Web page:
Flip all the layers toward you as shown. Make sure the seam allowance is all by itself. Your first row of stitches will be on this side of the seam allowance.

Lay the zipper right (face) side down on the seam allowance. Center the top of the zipper about 1 ½” away from the edge. Pin only the zipper tape to the seam allowance, line the edge of the zipper tape to the edge of the seam allowance.

Put zipper foot on your sewing machine.

Start stitching the tape to the seam allowance with the stitches running down the middle of the zipper tape.

This is how your zipper should look at this point.

Place a pin at the start of the zipper and at the end of the zipper, both pins should be about 1 ½” from the edge as shown.

Topstitch through all the layers from pin to pin.

Flip the fabric (the 3” rectangle) over the large 20” to expose just the seam allowance of the bottom rectangle.

Pin the length of the seam allowance to the zipper tape.

Stitch the seam allowance to the zipper tape as close to the basting stitches as possible. Remove pins as you sew. Start and stop 1 1/2" from the sides of the pillow.

This is how your zipper should look.

Carefully remove the basting stitches and any tiny threads.

Topstitch the fabric as close to the zipper teeth as possible. You will have to gently guide or roll the fabric with your fingers to do so. The goal here is to have as little as possible of the zipper tape showing.

When your stitches get close to the zipper pull, stop, lift the pressure foot and push the pull past the point where you are stitching. Place the pressure foot down and continue stitching until you reach the top of the zipper.

Topstitch both ends of the zipper. I like to run a couple rows of stitching back and forth to secure the zipper.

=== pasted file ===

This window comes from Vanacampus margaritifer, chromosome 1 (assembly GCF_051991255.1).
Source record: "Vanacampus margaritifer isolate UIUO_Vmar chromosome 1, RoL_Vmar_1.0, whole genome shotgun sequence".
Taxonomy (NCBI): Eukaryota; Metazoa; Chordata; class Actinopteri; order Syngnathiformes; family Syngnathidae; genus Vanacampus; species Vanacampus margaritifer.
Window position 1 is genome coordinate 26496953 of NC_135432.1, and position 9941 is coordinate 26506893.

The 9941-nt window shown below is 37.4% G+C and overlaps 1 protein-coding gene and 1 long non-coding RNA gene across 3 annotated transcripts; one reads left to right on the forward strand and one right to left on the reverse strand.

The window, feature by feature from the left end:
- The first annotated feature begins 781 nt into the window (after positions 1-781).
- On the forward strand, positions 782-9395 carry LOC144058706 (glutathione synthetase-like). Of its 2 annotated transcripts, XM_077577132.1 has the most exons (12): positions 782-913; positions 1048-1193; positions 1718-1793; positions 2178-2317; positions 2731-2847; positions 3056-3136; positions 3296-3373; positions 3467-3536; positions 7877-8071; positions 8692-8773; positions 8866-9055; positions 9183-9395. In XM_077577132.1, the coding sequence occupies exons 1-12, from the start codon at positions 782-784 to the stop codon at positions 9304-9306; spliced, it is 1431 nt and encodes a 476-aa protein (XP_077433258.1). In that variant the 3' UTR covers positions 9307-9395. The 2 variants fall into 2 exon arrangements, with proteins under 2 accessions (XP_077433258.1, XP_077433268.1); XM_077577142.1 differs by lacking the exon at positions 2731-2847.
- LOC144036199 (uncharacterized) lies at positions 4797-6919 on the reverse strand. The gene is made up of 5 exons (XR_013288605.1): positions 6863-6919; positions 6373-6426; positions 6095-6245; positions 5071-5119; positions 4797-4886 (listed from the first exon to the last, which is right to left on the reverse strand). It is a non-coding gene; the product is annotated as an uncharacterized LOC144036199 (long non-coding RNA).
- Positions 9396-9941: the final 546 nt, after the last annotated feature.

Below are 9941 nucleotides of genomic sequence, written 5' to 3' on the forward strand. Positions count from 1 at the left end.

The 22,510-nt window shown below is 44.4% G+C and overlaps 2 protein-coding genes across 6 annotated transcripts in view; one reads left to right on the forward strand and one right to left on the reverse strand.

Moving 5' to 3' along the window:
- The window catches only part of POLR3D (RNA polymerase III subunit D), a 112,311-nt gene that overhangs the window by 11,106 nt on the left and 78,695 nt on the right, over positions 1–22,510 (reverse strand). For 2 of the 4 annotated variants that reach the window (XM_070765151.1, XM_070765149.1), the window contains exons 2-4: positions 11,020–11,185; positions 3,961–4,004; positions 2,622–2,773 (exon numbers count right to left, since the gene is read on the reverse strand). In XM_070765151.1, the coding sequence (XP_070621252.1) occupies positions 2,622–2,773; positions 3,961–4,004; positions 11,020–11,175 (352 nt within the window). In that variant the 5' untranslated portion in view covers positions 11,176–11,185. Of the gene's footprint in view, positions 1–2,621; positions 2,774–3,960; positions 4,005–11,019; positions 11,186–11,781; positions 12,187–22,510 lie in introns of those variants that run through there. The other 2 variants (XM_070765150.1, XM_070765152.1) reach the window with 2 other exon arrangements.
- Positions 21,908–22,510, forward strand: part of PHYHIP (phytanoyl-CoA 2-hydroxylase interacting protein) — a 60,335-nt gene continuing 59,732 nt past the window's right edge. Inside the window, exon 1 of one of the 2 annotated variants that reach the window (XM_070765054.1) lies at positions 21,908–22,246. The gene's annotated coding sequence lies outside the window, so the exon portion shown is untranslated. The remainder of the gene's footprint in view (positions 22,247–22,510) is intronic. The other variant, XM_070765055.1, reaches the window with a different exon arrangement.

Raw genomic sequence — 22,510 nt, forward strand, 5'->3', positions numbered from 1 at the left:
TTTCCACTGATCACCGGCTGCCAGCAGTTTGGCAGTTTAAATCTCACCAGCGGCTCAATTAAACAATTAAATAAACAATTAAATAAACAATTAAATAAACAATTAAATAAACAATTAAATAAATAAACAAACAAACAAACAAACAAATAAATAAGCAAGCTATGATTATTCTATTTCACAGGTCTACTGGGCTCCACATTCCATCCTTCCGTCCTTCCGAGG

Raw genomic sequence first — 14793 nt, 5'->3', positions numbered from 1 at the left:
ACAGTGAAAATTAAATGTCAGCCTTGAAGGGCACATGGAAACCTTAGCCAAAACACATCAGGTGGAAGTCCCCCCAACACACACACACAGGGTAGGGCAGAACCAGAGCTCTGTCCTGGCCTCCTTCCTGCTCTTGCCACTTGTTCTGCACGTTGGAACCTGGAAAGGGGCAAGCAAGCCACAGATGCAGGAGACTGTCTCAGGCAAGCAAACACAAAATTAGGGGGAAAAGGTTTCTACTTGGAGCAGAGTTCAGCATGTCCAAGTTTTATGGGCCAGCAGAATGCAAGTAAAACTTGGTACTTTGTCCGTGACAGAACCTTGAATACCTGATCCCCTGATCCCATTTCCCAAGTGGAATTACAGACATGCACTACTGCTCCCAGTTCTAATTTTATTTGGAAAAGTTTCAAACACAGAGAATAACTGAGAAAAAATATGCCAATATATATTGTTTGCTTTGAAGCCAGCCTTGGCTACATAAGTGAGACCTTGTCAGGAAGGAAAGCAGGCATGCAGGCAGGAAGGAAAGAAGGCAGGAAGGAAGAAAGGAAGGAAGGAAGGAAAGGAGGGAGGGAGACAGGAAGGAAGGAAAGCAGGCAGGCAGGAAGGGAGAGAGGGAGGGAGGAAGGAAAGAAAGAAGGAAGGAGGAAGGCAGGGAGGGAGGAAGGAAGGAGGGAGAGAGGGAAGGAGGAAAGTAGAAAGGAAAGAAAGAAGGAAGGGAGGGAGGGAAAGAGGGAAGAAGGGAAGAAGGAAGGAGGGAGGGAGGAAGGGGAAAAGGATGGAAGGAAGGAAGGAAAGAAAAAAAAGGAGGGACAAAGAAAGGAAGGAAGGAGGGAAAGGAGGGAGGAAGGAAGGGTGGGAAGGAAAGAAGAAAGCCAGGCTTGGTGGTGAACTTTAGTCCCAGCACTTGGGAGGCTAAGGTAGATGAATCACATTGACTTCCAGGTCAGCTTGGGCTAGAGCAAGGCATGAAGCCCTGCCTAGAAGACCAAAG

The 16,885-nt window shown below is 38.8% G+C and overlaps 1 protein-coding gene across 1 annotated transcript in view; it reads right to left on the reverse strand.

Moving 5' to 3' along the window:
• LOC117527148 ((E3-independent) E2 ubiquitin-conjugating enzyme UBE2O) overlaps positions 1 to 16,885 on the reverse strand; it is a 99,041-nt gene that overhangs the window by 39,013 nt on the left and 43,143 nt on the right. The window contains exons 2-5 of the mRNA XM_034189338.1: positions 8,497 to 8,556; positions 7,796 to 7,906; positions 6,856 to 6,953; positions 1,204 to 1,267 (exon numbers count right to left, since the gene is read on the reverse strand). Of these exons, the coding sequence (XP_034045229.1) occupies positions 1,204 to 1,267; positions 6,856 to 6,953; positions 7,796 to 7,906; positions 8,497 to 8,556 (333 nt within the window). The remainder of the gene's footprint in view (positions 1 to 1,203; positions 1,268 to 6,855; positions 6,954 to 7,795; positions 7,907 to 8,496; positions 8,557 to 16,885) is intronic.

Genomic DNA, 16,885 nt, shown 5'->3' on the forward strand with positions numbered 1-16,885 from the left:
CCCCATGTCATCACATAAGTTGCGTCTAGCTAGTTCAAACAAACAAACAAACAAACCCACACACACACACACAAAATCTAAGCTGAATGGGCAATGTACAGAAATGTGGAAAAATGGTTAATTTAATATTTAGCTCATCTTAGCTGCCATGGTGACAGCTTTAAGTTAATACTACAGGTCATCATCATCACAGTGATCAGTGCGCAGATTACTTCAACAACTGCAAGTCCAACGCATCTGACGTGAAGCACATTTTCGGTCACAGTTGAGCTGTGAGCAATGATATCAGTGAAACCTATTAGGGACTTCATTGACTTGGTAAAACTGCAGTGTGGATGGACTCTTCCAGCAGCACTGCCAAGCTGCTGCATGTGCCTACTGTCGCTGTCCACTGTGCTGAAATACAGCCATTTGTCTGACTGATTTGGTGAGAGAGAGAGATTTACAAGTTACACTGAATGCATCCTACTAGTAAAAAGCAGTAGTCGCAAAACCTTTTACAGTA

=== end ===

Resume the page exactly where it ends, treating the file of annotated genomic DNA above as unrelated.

Flip the pillow over and trim the excess zipper about ¼” from the topstitching. Any length of zipper can be used. I used a 22" zipper (that's what I had), even if your zipper is 20" a small amount will have to be removed. You do not want any length of the zipper to be stitched into the seam allowance.

Lay the pillow back on a flat surface right side showing. Lay the pillow front on top of the back, lining up at the bottom as shown.

Pin together.

Remove the extra fabric from the top.

Finish this edge.

Unzip the zipper about 5” to leave an opening to turn inside out.

Stitch all four sides.

At the corners, stop and turn and stitch two or three stitches, then turn and continuing stitching. This will give your pillow a little more of a square and fitted corner when finished.

Trim corners as shown.

Unzip the pillow. Press open seam allowances.

Turn right side out. Use a screwdriver, a pair of scissors or a point turner to gently push out the corners. Be careful not to push too hard and make a hole in the corner.

Press and stuff with a 20” down insert. Ta Da! Now, wasn't that easier than you thought?

Pillow Pocket

Cut one length of fabric 20” wide by 38” long.

Finish the two 38” edges.

Fold the fabric in half and pin as shown.

Stitch the two sides.

Press both seams open.

Turn the cut edge up ½” and press with an iron.

Turn this edge up 1” and press.

Measure and cut two lengths of ribbons 21” long.

Measure the fabric between the seams to find the middle. Place a pin.

Tuck one length of ribbon into the edge as shown. Pin.

Flip the ribbon over. Pin to the turned edge.

Repeat for the second length of ribbon.

Topstitch the turned edge all the way around, making sure the ribbon lays flat as you sew.

Fold the cut edge of the ribbon over ½” twice and pin.

Topstitch to finish edge.

Place your first pillow inside the pocket of your second pillow.

Tie a pretty bow or tie with a double knot.

One you can set a zipper in a seam, the pillow possibilities are endless. Whether it is just one pretty pillow for a special spot or all your nooks and crannies. Start decorative adventures here and create something beautiful.